Nearly 30 years ago I wrote an opinion piece that ended with, "We are human beings and not mascots for America's fun and games."
That year Vernon Bellecourt and Michael Haney (both are now deceased) appeared at the opening game in Cleveland of the Cleveland Indians baseball team carrying a huge placard that read, "We are human beings and not mascots for America's fun and games."
Vernon and Michael became friends of mine after that and during the years we protested the use of Indians as mascots around the country. We even dodged burning cigarettes and racial taunts while protesting at a University of Illinois football game because we, along with a graduate student at the university named Charlene Teters, objected to the Chief Illiniwek mascot.
Well, Chief Illiniwek is gone, but the Cleveland Indians still use a hideous caricature of an Indian for their mascot logo. And even though Michael Haney, Suzanne Harjo and I appeared on the Oprah Winfrey Show in 1991 to protest the Washington R-Words name, it is still their mascot.
But in the past year with the added punch of Ray Halbritter, leader of the Oneida Nation, and countless others across America, included the Senate Majority leader Harry Reid, speaking out against the obvious racist mascot, things have started to move in the favor of Native Americans after all of these years. We doff our hats to Halbritter for speaking out and using the power of the Oneida Nation to make a point.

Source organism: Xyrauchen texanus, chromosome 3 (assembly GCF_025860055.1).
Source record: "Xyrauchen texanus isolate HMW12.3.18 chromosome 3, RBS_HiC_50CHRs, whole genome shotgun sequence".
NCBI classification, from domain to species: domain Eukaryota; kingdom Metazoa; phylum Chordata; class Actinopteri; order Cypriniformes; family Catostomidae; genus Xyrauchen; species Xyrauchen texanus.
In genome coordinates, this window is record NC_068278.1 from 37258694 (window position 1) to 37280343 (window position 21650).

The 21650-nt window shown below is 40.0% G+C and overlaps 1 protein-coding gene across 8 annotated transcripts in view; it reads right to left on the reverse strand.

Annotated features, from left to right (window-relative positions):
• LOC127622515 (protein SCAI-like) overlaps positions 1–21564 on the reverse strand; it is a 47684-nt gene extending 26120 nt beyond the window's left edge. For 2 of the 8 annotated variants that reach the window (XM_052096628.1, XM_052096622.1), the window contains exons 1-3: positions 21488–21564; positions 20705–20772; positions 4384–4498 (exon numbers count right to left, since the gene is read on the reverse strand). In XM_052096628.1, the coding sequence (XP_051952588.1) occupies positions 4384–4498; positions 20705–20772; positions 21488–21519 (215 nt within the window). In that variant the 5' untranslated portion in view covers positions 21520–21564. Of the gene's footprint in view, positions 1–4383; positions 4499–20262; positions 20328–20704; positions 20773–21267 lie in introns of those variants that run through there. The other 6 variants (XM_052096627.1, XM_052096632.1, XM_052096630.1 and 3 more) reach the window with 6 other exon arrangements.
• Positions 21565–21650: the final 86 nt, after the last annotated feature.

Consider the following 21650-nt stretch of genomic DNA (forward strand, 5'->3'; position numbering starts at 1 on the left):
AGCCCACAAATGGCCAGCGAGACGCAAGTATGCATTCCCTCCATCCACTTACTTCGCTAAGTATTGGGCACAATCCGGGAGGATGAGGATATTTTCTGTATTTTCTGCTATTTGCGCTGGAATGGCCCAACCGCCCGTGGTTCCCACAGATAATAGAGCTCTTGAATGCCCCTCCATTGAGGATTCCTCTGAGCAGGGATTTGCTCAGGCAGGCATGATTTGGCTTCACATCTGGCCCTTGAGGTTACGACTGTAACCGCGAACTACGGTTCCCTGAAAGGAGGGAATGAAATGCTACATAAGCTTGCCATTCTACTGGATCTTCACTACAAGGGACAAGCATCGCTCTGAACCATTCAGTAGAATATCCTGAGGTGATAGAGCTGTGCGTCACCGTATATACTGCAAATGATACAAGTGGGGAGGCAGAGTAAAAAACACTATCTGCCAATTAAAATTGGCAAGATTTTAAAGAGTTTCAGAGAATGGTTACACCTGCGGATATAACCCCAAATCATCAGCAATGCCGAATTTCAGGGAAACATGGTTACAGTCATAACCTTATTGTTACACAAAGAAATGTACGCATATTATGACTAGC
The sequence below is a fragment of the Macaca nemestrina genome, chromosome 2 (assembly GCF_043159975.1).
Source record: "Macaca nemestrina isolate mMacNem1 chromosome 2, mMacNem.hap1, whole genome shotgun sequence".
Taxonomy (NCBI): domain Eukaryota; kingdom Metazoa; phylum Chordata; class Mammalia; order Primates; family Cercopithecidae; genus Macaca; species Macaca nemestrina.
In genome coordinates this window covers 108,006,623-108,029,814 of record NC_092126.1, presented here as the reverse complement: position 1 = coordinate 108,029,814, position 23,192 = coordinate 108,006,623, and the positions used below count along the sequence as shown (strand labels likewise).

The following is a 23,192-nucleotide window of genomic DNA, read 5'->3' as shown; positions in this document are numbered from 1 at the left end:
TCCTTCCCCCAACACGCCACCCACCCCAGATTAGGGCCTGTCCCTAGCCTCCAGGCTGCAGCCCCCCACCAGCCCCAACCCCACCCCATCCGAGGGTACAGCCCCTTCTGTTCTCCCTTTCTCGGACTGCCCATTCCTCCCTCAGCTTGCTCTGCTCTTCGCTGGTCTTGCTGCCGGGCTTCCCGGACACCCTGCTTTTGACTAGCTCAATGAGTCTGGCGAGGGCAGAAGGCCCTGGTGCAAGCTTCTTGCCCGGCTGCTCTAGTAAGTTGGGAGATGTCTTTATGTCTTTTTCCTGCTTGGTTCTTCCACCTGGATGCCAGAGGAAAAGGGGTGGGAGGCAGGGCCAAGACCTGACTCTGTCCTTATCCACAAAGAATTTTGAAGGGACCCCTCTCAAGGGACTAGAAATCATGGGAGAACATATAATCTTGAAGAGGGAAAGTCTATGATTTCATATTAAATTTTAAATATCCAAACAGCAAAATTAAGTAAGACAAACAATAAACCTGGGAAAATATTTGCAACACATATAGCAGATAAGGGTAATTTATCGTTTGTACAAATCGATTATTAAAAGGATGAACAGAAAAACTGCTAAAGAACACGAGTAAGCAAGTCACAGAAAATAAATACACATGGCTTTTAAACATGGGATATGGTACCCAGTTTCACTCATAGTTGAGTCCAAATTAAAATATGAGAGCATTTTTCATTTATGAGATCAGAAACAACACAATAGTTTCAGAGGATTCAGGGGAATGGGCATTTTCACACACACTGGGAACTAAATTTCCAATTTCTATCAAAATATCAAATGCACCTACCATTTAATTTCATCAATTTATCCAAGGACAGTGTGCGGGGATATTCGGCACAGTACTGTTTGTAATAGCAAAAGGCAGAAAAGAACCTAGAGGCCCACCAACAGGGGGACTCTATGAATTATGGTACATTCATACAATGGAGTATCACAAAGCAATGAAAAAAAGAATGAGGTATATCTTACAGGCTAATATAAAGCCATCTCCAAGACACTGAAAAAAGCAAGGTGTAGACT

Read our SPORTS page this week and see who else finds the Washington team's mascot racist and even compares it to the N-Word. Well, it has been a long battle as an article I wrote about the R-Words for Newsweek Magazine in 1991 will attest to, but things are finally starting to jell. The argument by Dan Snyder, owner of the Washington professional football team, that the R-Word honors Native Americans is proving to be pure bunk. It is no honor to be mimicked and aped every Sunday.
I believe a newspaper has to be more than lining for a bird cage. I believe that an Indian newspaper must have opinions and not be afraid to express those opinions. Although we report the news we also must be an advocate for the Indian people and we must stand up for the rights and justice for Native Americans. If not us, then who?
In 1981 I wrote that the media in South Dakota was like the proverbial mule: you had to hit it between the eyes with a two-by-four to get its attention. And perhaps that is still true. With the mascot issue raging across America the South Dakota media hasn't touched it with a 10-foot pole. I truly admire Karl Gehrke of South Dakota Public Radio, but I encourage him to bring this topic to the people of South Dakota because we all know it has been a topic in Indian Country for more than 35 years.
On Wednesday a lady substituting for Mr. Gehrke while he is on vacation was interviewing the author of a book called, "The New Black." She asked the author, "How do you think that book would go over in a state like South Dakota that is nearly all-white?" Say what? What in the heck are the Lakota, Dakota and Nakota: chopped liver? We are many things, but we are not all-white!
This editorial urges the rest of South Dakota's media to open its collective eyes because that two-by-four is about to smack you between them. It is high time to start writing about and talking about the issue of using Indians as mascots for America's fun and games.
(Tim Giago, Nanwica Kciji, is editor and publisher of Native Sun News and can be reached at firstname.lastname@example.org)